Effects of chronic N fertilization on foliar membranes, cold tolerance, and carbon storage in montane red spruce
- Download PDF (1034069)
- This publication is available only online.
Canadian Journal of Forest Research 32:1351-1359
We evaluated the influence of protracted low-level nitrogen (N) fertilization on foliar membrane-associated calcium (mCa), sugar and starch concentrations, membrane stability, winter cold tolerance, and freezing injury of red spruce (Picea rubens Sarg.) trees growing in six experimental plots on Mount Ascutney, Vermont. For 12 consecutive years before this evaluation, each plot received one of three treatments: 0, 15.7, or 31.4 kg N?ha-1?year-1 supplied as NH4Cl. In comparison with trees from control plots, the current-year foliage of trees from N-addition plots had lower mCa concentrations, higher levels of electrolyte leakage, reduced cold tolerance, and greater freezing injury. Levels of mCa, membrane stability, and cold tolerance did not differ between N treatments, but trees in high-N treated plots experienced greater freezing injury. Although no differences in carbohydrate nutrition were detected in September, foliar sugar and starch concentrations from trees in N-treated plots were higher than control plot trees in January. We propose that foliar mCa deficiencies reduced cell membrane stability, decreased cold tolerance, and increased freezing injury for trees in N addition plots relative to controls. Declines in mCa may also help account for increases in respiration previously measured. Because soil, root, and mycorryhizal conditions were not evaluated, it is unknown how treatment-induced changes in these compartments may have influenced the alterations in foliar mCa and physiological parameters measured in this study.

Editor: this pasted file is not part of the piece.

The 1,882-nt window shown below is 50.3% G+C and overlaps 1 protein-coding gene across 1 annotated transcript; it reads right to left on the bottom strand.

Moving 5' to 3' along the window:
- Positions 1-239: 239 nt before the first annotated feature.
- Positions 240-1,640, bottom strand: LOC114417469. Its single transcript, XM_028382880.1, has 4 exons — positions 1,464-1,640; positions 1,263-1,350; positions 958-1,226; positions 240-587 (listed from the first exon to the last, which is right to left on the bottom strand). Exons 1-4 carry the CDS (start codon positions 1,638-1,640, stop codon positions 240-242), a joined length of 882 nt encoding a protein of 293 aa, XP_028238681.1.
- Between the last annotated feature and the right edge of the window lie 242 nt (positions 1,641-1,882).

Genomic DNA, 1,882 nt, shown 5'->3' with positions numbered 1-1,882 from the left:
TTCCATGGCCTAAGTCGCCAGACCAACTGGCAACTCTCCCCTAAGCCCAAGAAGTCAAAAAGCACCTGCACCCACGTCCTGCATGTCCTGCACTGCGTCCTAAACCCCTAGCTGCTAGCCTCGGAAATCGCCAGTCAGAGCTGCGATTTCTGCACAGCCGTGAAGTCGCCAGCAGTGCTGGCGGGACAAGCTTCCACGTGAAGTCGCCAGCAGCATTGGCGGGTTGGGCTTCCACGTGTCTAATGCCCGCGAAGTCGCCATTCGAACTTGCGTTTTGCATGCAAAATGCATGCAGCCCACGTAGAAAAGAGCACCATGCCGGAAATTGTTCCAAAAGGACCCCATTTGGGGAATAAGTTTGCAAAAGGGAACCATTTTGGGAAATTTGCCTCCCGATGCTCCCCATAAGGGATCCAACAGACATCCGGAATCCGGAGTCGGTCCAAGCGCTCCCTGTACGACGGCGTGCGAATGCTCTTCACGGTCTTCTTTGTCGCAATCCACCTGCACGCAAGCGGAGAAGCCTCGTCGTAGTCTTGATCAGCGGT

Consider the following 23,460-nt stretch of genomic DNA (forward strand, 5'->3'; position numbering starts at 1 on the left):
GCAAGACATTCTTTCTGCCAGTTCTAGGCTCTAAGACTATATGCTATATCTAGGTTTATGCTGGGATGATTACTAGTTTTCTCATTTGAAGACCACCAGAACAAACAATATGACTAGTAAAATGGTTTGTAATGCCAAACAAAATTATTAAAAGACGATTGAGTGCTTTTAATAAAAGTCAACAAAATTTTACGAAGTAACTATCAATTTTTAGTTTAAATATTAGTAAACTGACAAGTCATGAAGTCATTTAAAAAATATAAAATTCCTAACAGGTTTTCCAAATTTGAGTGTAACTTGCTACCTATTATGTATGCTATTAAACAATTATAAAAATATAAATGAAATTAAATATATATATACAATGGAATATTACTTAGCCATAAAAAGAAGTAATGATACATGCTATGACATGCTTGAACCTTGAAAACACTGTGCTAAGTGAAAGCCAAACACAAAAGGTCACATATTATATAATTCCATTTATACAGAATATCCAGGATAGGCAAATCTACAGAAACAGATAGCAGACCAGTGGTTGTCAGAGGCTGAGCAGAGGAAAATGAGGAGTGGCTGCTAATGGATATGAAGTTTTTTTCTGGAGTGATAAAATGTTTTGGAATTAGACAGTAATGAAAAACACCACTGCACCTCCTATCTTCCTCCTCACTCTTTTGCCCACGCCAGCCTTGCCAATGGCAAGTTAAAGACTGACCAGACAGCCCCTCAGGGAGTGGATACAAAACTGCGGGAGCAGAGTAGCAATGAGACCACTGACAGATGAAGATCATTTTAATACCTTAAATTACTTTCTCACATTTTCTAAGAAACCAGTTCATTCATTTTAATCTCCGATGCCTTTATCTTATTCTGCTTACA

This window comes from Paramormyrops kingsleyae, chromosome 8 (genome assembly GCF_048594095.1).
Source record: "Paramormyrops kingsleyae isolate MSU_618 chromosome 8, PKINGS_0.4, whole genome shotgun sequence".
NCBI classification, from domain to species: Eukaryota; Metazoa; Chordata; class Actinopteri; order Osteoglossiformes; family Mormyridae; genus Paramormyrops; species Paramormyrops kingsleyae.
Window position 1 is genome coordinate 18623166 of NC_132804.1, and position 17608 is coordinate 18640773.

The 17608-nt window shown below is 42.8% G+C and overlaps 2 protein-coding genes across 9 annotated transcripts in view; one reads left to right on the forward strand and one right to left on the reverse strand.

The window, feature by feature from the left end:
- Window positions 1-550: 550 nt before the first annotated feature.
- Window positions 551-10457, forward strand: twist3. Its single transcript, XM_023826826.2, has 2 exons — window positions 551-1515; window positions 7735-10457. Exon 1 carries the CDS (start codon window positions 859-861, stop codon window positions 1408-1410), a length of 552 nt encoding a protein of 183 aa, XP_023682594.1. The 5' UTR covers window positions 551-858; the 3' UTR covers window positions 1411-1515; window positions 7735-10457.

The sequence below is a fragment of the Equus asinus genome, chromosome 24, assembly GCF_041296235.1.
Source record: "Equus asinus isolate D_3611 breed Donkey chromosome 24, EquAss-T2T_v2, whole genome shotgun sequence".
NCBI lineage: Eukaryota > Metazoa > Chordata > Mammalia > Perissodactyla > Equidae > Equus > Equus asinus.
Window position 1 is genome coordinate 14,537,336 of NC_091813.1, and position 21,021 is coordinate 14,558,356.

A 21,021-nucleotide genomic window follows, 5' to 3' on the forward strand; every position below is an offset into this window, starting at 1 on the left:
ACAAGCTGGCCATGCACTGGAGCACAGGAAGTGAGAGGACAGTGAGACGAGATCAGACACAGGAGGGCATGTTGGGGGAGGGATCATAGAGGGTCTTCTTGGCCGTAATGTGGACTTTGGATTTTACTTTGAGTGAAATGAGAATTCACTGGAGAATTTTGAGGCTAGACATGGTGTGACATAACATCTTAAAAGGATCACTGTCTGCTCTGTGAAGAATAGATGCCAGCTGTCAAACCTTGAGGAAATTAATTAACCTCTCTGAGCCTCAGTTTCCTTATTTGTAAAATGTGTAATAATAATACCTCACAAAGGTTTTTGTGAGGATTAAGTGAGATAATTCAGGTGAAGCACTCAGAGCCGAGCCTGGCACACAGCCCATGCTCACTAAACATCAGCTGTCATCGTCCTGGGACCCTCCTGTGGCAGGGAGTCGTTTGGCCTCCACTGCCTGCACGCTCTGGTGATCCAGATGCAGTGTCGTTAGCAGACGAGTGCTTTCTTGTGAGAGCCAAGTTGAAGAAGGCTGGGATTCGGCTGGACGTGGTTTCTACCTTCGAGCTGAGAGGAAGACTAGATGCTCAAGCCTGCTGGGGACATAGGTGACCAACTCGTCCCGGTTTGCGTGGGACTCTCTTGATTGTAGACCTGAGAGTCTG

Schaberg, Paul G.; DeHayes, Donald H.; Hawley, Gary J.; Murakami, Paula F.; Strimbeck, G. Richard; McNulty, Steven G. 2002. Effects of chronic N fertilization on foliar membranes, cold tolerance, and carbon storage in montane red spruce. Canadian Journal of Forest Research 32:1351-1359